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New Hampshire House agrees with Senate on spending portion of state budget

Associated Press
Published: 6/12/2021 1:24:42 AM
Modified: 6/12/2021 1:24:49 AM

CONCORD — House budget negotiators quickly acceded to the Senate on the spending portion of the state’s two-year budget Friday, though debate is expected to increase next week when they get to the accompanying policy proposals.

Compared with the House-passed bill, the Senate’s $13.5 billion proposal included 20 more liquor inspection officers, an additional $5 million for mobile crisis units for mental health treatment and a March 2023 closing date for the Sununu Youth Services Center instead of eight months earlier as the House proposed.

House members of the conference committee said the changes were in keeping with what they would have recommended had revenue estimates been higher when they began their work. By the time the budget got to the Senate, estimates had risen.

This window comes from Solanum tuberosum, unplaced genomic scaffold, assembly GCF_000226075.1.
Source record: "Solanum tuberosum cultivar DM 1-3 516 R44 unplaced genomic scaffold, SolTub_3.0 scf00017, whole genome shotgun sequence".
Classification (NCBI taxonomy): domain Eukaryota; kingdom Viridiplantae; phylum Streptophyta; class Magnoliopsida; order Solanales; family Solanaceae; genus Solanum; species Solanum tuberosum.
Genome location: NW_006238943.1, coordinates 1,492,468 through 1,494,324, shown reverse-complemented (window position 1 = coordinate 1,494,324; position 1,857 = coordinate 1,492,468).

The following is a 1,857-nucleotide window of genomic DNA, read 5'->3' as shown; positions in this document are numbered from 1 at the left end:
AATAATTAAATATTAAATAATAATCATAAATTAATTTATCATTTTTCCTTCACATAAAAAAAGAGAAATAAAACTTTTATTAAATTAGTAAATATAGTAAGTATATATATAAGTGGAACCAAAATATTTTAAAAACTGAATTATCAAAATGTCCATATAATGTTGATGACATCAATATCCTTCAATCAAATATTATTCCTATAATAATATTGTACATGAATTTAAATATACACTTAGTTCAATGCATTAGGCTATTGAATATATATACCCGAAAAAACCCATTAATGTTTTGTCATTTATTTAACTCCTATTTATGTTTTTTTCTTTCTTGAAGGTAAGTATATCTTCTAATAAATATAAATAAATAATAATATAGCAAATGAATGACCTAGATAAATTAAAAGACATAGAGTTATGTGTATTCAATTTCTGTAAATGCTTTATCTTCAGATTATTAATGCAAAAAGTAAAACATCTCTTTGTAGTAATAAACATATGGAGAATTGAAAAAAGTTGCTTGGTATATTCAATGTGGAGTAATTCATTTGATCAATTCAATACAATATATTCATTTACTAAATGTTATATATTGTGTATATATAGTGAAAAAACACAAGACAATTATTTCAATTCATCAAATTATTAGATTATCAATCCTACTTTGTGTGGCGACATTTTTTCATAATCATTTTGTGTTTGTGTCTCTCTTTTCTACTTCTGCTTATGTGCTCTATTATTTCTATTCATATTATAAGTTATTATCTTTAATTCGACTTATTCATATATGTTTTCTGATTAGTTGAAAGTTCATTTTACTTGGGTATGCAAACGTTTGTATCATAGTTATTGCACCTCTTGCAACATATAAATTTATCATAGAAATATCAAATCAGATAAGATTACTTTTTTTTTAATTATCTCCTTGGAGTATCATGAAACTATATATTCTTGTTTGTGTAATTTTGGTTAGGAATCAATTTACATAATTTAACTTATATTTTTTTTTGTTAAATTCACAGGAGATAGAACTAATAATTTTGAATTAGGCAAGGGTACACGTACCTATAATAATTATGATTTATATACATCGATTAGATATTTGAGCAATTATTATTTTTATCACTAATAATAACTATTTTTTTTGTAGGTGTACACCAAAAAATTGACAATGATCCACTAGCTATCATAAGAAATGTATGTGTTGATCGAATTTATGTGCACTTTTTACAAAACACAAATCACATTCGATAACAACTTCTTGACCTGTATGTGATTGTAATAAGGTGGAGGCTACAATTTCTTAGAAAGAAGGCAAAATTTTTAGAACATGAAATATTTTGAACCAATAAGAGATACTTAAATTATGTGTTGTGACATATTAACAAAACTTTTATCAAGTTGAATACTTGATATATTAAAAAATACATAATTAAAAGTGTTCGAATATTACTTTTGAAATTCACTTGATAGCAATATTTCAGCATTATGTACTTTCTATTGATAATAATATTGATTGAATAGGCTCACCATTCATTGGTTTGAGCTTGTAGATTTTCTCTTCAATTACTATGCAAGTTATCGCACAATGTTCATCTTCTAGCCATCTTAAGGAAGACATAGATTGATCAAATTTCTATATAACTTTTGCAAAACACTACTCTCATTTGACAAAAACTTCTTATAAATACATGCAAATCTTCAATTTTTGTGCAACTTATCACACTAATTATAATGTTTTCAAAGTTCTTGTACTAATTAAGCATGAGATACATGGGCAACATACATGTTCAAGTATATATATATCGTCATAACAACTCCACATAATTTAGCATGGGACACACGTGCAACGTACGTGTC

“I’m wearing a green dress because I’m jealous of the Senate. You always have more money than we have,” said Rep. Lynne Ober, R-Hudson. “We’re always facing smaller revenues, and most of these changes that you guys made were things we pushed just because we were short of money.”

Sen. Gary Daniels, R-Milford, said the House had provided a strong foundation for the Senate.

“We obviously had more accurate revenue numbers. We were able to take the ideas you were not able to get in and fulfill what I believe are the needs of the state and our local communities,” he said.

With Republicans controlling both Houses of the Legislature, Sen. Cindy Rosenwald, D-Nashua, was the only Democrat on the conference committee. She raised numerous objections, including to a $3 million cut to a loan repayment program for health care workers.

“We have a really critical shortage of health care workforce,” she said, adding that it didn’t make sense to cut funding for the program at a time when the problem is getting worse.

Sen. Erin Hennessey, R-Littleton, said she is hopeful that money coming to the state as part of the latest coronavirus relief funding could be used to help address that issue.

Next week, a different team of negotiators will tackle the accompanying trailer bill, which includes not only policy changes necessary to support the budget’s funding but several provisions unrelated to the budget. Those include a ban on abortion after 24 weeks and a controversial provision about race and education.

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